Poland likely to scrap $3 billion Airbus helicopter deal: report

A flight test engineer holds an Airbus Group flag after the first flight of the Airbus A320neo (New Engine Option) in Colomiers near Toulouse, southwestern France, September 25, 2014. REUTERS/Regis Duvignau

WARSAW (Reuters) - Poland's $3 billion (2 billion pounds) army helicopter deal with Airbus AIR.PA is "very likely" to be canceled, the deputy defense minister said on Tuesday, signaling one of Warsaw's key military programs, speeded up in response to the Ukraine crisis, may face delays.

Poland's previous centrist government, beaten by the Eurosceptic Law and Justice (PiS) party in a parliamentary election in October, agreed a provisional deal with Airbus for 50 EC-725 Caracal multi-purpose helicopters, turning down offers from Sikorsky LMT.N and AgustaWestland SIFI.MI.

The contract, negotiated by the economy ministry, has yet to be signed and PiS has repeatedly said it would rather see the deal awarded to a producer manufacturing locally. Both Sikorsky and AgustaWestland have facilities in Poland.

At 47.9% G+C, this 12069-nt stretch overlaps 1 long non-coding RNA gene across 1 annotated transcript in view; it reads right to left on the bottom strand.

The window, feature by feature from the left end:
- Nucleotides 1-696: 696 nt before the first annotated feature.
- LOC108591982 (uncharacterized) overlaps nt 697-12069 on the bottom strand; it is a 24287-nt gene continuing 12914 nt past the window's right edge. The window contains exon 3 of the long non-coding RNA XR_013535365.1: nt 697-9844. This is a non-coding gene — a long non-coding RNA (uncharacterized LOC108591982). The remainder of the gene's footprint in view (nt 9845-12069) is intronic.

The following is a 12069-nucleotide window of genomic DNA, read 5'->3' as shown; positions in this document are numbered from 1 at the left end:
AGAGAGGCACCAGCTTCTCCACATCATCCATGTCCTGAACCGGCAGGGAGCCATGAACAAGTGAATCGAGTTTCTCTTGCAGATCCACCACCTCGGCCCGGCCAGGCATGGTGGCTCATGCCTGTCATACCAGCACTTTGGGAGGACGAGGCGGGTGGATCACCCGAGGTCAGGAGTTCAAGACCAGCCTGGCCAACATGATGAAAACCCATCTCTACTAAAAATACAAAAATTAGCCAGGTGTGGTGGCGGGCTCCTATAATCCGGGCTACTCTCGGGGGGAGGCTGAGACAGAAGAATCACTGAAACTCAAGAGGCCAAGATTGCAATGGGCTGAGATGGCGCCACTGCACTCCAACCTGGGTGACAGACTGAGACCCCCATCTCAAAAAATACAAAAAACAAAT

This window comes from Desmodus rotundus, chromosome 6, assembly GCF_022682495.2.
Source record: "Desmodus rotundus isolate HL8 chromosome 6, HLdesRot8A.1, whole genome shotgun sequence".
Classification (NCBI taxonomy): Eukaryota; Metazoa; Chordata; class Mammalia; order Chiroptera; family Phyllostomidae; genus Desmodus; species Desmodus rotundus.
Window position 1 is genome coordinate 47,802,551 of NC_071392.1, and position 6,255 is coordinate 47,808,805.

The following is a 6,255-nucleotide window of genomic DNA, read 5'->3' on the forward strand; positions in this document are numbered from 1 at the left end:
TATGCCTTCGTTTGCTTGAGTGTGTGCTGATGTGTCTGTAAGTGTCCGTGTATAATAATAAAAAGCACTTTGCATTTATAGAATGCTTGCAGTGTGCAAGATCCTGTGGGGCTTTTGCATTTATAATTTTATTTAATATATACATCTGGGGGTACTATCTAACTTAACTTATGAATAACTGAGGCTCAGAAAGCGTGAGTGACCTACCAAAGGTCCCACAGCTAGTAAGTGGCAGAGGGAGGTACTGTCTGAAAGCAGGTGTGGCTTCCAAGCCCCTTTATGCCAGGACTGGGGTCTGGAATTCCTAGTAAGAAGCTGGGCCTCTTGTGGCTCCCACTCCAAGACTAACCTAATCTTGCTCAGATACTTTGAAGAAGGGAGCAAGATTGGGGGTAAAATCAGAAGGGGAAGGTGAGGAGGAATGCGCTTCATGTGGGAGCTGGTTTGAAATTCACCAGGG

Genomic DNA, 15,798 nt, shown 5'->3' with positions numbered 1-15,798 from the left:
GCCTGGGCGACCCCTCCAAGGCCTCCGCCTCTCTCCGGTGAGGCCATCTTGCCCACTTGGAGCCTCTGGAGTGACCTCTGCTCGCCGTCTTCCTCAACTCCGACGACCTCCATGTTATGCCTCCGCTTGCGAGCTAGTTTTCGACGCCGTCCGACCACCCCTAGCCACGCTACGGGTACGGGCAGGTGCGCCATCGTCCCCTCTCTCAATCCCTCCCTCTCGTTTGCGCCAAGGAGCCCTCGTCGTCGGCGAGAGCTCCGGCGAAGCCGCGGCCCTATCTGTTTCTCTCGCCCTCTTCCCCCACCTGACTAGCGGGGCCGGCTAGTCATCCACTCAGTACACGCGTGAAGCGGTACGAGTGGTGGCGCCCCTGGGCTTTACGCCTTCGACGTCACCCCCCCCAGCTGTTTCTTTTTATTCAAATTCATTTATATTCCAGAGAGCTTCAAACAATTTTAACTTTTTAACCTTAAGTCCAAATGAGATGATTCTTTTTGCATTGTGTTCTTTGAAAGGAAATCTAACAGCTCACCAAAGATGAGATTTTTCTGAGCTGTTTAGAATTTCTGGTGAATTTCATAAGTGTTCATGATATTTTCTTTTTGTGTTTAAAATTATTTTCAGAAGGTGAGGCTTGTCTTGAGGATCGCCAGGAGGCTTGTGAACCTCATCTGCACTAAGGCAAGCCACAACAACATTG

“I can’t say that the final assessment of the (industrial) offset negotiations will be negative, but considering how big the differences are, it is very likely that an agreement will not be reached,” Bartosz Kownacki told the Rzeczpospolita daily.

“We are not allergic to the French, but to not utilizing the capacity of the Polish (defense) industry,” Kownacki said. “We’d have to get really as much as possible from the French side to make this contract profitable for us,” he said.

Poland may be better off scrapping the deal and paying a potential fine, which may reach hundreds of millions of zlotys, than accepting the losses the contract would impose on the Polish defense industry, Kownacki was quoted as saying.

The negotiations are supposed to conclude by Feb. 10, the daily said.

“Talks on industrial compensation are under way. Let’s wait until they are concluded,” a spokesman for Airbus Helicopters said.

Reporting by Wiktor Szary; Additional reporting by Cyril Altmeyer; Editing by Mark Potter